UN report says 125 million Brazilians suffer from food insecurity

Edited by Ed Newman
2021-04-18 17:04:12


UN report states that 126 million Brazilians suffer from food insecurity.  (Photo: teleSUR)

United Nations, April 18 (RHC)-- About 125 million Brazilians, out of a population of 211 million, are suffering from food insecurity.  The figure of those in extreme situations, suffering from hunger, 20 million people, takes us back to the pre-2004 stage.  It is the perfect breeding ground for Brazil to appear in the next United Nations Hunger Map report, after abandoning it in 2014.

The task of keeping the most deprived sector of the Brazilian population afloat has become more complicated by the minute in recent months.  Civil society pushed for an emergency basic income, and when the time came to implement it, the so-called emergency aid, the government found 21 million invisible Brazilians, who neither appeared in the registers nor had a bank account.  Soon after, it became clear to everyone, or almost everyone, that the effort was clearly insufficient.  Many people were still being left behind.

Further muddying the waters, the chaotic census left thousands of female heads of household without income. The emergency aid was short-lived, coming to an end in December last year, after five monthly payments of 600 reais (less than one hundred euros) each, and the effort to extend it until the end of the pandemic, and with the same initial value, has not been successful. The Bolsonaro Government has cut the number of beneficiaries, 20 million people are now left out, and also offers reduced values.  It will still not be enough.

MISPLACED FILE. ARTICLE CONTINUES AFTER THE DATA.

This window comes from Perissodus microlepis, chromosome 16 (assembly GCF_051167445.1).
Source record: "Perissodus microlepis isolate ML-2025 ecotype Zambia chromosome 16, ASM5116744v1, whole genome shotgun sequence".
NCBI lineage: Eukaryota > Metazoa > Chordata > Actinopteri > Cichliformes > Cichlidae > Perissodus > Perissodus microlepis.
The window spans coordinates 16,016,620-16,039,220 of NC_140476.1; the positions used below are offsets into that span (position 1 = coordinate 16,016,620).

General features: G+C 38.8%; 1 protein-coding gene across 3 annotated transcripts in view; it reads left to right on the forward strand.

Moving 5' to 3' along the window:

The Getúlio Vargas Foundation (FGV) puts the level of the poor population in Brazil at 12.83% of the population (end of March of this year), tripling the level of damage contemplated at the height of this aid (six months ago).  

The situation, however, has been delicate since before COVID-19.  According to the FGV, food insecurity was 17% in 2014, rising to 30% in 2019 - with an increase in extreme poverty of 68%.  These are data that oscillate constantly and depend heavily on government aid, such as the Bolsa Familia program, launched in 2003, at the beginning of President Luiz Inácio Lula da Silva's first term in office, based on other pre-existing mechanisms.

The effect of the social programs offers "immediate snapshots" -- important to work on structural measures, explains researcher Marcelo Neri from the Getúlio Vargas Foundation -- "but they do not show sustainability, people quickly return to poverty, whose data go up the same way they went down".  For Neri, the emergency aid "anesthetizes the effects of the crisis, with a temporary effect".

Marcelo Neri recognizes that "the Bolsa Familia has generated a great impact for the poorest population, as a technology that has provided a service to Brazil," but it cannot be the only development option. Moreover, "since 2014 it has suffered cuts of up to 20%, and this is a cheap program for the State: it means 0.5% of the Gross Domestic Product (GDP), when pensions mean 14%".  The values received by families, from the Spanish and European point of view, are absolutely insignificant: each family can accumulate the equivalent of 40 euros, at the most. This is the source of income they have to buy food.

The Instituto de Pesquisa Económica Aplicada (IPEA) exposed two years ago, in one of its Cuadernos de Objetivos para el Desarrollo Sostenible, the need to guarantee the Bolsa Familia a sufficient budget for the program to be as effective as possible, especially in families with children up to 14 years old. 
"Given that the country is in a delicate fiscal situation and our tax burden exceeds 30% of GDP, this will probably require cuts in other areas."  Brazil has chosen another path: cutting the number of families benefiting from the program.


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